I dig New Orleanshistory.
Literally, I dig it. On Jan. 7, I volunteered at an archaeological excavation in the French Quarter sponsored by the Greater New Orleans Archaeology Program at the University of New Orleans. It was a neat experience.
Three hundred years of occupation by several distinctly different cultures makes New Orleans a history-rich environment. There is much to learn in the soil of New Orleans, especially in the city’s oldest areas. But the oldest areas also happen to be prime real estate and the heart of the city’s artistic and cultural hullabaloo. These areas also bring in droves of big-spending tourists.
However, in the rare instances when a building is torn down or something interesting turns up when someone is digging a ditch in a French Quarter courtyard, local archaeologists get a chance to investigate. Don’t think Indiana Jones, that’s completely the wrong image. These archaeologists are not treasure hunters, they are scientists seeking context as they sift through the trash of bygone days. The archaeologists are more interested in dietary evidence (discarded bones, seeds, etc.) than the material culture (objects, trinkets and busted stuff).
The site where I dug is located in the “French Quarter,” but it was not a part of the original 1718 French city, La Nouvelle-Orléans. It is located a bit north of the original defense ditch the French dug to protect the settlement. The Spanish took over in 1763 and called the place Nueva Orleans. And in the 1780s the Spanish expanded the original footprint of the city and built a significant defense wall (rampart) where Rampart Street is today. The dig site is located in this first area of Spanish expansion.
It will be a while before any conclusions are drawn about the people who lived there. All of the items collected at the site must be studied back in the lab. But, I learned much about the early settlers of New Orleans from the archaeologists and I learned hand-on archaeology techniques.
Throughout the day the word “context” kept coming up again and again. Archaeologists talk about context all the time. To me, it seems like they use the word “context” in two slightly different ways – context with a lower case “c” and Context with an upper case “C.” Where archaeologists find a material object is called the context (think original or proper location) But Context also means the setting or milieu in which a culture developed.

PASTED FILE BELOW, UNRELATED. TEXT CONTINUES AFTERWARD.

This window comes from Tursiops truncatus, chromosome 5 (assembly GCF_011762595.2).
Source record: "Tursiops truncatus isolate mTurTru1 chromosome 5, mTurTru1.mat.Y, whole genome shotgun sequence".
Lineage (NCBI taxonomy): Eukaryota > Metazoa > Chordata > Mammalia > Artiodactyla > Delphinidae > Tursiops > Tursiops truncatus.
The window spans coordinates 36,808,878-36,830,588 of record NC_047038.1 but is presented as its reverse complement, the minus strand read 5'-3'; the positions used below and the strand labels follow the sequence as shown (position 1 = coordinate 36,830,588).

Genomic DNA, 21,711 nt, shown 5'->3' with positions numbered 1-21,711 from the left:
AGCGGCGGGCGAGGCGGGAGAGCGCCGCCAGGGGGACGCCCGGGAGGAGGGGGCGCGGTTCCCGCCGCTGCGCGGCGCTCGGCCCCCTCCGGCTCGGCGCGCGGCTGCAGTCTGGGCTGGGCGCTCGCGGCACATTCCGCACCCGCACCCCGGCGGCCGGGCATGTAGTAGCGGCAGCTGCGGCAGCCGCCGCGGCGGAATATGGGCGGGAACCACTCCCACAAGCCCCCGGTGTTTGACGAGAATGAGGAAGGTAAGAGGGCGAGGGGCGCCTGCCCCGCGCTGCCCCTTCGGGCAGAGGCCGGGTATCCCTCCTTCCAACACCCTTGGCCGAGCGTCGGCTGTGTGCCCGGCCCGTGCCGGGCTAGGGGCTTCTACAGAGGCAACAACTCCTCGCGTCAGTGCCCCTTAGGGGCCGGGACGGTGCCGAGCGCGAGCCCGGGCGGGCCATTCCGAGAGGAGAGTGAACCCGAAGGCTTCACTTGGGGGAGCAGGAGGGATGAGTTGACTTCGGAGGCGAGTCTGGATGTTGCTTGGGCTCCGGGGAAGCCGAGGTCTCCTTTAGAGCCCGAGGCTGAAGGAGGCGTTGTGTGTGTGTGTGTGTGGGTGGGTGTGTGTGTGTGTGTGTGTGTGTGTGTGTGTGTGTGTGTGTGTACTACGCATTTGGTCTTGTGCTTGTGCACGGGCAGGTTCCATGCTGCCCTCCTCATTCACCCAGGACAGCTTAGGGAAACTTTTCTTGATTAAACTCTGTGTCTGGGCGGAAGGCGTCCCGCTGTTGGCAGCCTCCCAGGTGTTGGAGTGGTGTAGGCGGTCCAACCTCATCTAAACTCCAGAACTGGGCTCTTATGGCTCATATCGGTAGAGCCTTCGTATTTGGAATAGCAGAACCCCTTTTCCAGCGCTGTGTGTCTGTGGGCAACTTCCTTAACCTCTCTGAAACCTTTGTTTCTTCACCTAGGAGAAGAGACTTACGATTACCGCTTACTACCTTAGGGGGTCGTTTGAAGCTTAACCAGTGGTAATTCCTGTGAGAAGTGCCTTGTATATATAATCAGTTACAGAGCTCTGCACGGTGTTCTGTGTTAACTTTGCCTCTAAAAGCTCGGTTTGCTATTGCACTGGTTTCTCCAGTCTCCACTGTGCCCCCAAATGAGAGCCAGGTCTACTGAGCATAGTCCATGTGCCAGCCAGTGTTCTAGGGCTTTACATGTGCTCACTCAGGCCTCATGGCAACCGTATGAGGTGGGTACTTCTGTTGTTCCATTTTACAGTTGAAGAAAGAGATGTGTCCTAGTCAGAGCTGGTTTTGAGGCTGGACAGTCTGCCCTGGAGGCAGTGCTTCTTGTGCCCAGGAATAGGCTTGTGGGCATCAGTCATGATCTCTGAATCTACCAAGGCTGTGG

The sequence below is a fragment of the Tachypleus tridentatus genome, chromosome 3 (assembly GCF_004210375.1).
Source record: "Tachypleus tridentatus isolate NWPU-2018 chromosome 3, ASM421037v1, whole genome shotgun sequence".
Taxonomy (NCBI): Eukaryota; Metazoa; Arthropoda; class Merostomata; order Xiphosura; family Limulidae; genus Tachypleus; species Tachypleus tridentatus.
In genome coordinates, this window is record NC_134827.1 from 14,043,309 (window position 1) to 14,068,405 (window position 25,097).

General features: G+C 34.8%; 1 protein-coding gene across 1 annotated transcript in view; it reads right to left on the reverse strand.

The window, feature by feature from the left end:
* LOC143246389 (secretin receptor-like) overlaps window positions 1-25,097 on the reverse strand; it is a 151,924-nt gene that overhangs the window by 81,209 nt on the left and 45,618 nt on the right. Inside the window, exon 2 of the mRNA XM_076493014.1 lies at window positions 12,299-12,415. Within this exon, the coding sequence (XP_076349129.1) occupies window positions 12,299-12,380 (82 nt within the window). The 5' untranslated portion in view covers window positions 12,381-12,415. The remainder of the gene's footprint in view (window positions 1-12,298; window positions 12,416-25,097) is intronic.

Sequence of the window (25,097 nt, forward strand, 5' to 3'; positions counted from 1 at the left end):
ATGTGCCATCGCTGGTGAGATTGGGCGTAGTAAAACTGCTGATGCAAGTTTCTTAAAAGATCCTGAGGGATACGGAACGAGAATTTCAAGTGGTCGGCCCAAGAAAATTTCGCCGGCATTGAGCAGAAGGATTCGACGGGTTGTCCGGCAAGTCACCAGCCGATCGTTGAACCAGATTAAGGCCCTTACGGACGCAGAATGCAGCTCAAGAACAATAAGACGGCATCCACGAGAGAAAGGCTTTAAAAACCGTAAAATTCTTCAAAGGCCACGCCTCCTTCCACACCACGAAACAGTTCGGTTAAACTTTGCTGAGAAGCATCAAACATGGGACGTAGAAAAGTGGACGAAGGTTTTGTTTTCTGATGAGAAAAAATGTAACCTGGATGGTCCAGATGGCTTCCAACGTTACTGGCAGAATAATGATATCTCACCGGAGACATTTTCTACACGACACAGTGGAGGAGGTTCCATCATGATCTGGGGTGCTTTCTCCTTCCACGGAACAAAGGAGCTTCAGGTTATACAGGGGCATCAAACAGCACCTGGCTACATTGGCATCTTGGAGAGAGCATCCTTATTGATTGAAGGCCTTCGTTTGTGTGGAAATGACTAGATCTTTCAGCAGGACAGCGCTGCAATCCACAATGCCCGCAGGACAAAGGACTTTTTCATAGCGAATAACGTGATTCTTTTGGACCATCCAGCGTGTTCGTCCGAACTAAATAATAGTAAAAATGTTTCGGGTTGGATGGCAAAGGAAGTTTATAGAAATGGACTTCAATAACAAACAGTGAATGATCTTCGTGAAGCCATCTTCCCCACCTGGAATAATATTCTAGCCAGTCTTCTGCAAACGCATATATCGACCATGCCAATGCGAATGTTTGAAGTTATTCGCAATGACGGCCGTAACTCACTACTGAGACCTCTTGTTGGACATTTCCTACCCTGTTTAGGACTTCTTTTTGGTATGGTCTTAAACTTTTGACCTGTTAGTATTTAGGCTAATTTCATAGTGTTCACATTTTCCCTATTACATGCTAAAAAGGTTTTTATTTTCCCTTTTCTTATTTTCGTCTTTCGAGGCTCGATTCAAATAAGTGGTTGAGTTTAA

The location (small “c” context) in which a object is found determines the importance of the find. If the object is out of it’s original context, it may be a cool item for display, but it offers very little data for the archaeologist to develop a picture of the overall Context. An example: I dug up a broken clay smoking pipe from the 1800s about 5 cm below the surface. That is all good, but as I continued removing dirt, I uncovered a piece of 20thcentury foam insulation several centimeters below the pipe. So the pipe was a cool find, but it was out of context. The layer of dirt I was digging had been disturbed and mixed up at some point. Who knows the pipe, though old, could have been discarded on the site in the late 1980s. So that pipe offers few hard facts about the cultural and historical milieu (Context) that is New Orleans.
I worked at the dig site from 8 a.m. to 5 p.m. and even with all the talk of context there, I learned the biggest lesson about context on the way home.
As you may know there were a few big sporting events in New Orleans that weekend – a Saints playoff game and the BCS Championship Game. Fans of the New Orleans Saints, Detroit Lions, Alabama Crimson Tide and LSU Tigers filled the Quarter. I knew travel would be difficult so I parked my car at City Parkthat morning and rode the streetcar to the Quarter.
Riding the streetcar was a wise decision because the Quarter was packed with people at 5 p.m. when we stopped digging. Traffic was heavy. As I walked from the dig site to the streetcar stop, I was flooded with thoughts of context.
In the right context I looked like an archaeologist. I had on my work boots, faded jeans with soiled knees, and a cap. At the site one Quarter resident walking by with her husband said to me “Hey, archaeology man! Y’all can come down to our place for a drink. We’re just two doors down.”
I responded, “I appreciate the offer, but we have water here so I’m good.”
“I mean a real drink,” she retorted with a chuckle. I guess she meant well.
The point is, on the site with a trowel in my hand, mud on my knees and leaning over a hole in the ground, I looked like an archaeologist. But as I walked to the streetcar with my backpack over my shoulder, I didn’t look like an archaeologist, I looked homeless.
I don’t make that statement flippantly, I work among the homeless in the city and have great compassion for them. And for an ever so brief moment I identified with our city’s homeless population in a unique way. Even though no one seemed to notice me, I still felt self-conscience all the way home. I thought about all the snap judgments we are so prone to make even when we have limited information.
So, the day turned out to be a long lesson in context – the historical context in which this city sprang up along the Mississippi River and the socio-economic context in which we operate today. The day was all about context!